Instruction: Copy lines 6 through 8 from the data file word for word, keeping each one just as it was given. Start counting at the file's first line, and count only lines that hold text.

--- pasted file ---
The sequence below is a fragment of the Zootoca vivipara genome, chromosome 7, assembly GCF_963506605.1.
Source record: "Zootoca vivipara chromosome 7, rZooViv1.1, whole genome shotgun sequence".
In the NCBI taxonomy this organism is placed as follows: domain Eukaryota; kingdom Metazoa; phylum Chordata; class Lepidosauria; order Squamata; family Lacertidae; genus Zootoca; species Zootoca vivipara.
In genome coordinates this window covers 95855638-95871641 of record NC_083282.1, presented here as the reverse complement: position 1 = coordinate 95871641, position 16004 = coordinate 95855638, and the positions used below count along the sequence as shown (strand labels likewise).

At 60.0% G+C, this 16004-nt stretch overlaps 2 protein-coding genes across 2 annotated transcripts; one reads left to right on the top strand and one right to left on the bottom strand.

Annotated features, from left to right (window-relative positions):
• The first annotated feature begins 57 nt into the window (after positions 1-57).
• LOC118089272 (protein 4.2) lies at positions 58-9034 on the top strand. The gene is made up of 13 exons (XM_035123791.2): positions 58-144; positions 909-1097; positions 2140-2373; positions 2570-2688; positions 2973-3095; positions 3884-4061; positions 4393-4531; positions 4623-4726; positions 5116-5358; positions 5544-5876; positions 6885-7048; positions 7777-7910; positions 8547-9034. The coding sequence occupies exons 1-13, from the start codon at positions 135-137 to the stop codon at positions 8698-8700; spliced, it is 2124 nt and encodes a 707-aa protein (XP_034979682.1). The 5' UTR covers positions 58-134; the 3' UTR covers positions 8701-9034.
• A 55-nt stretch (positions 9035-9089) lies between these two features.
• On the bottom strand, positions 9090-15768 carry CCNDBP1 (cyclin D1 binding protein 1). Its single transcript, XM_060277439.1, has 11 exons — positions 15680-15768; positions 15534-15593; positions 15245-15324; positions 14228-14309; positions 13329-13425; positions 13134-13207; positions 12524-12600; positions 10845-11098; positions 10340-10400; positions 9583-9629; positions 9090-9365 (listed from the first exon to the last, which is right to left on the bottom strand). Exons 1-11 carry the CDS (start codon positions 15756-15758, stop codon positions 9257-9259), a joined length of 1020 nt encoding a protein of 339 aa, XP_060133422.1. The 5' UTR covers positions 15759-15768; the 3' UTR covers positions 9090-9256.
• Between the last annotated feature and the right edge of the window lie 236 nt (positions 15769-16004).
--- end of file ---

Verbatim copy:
Annotated features, from left to right (window-relative positions):
• The first annotated feature begins 57 nt into the window (after positions 1-57).
• LOC118089272 (protein 4.2) lies at positions 58-9034 on the top strand. The gene is made up of 13 exons (XM_035123791.2): positions 58-144; positions 909-1097; positions 2140-2373; positions 2570-2688; positions 2973-3095; positions 3884-4061; positions 4393-4531; positions 4623-4726; positions 5116-5358; positions 5544-5876; positions 6885-7048; positions 7777-7910; positions 8547-9034. The coding sequence occupies exons 1-13, from the start codon at positions 135-137 to the stop codon at positions 8698-8700; spliced, it is 2124 nt and encodes a 707-aa protein (XP_034979682.1). The 5' UTR covers positions 58-134; the 3' UTR covers positions 8701-9034.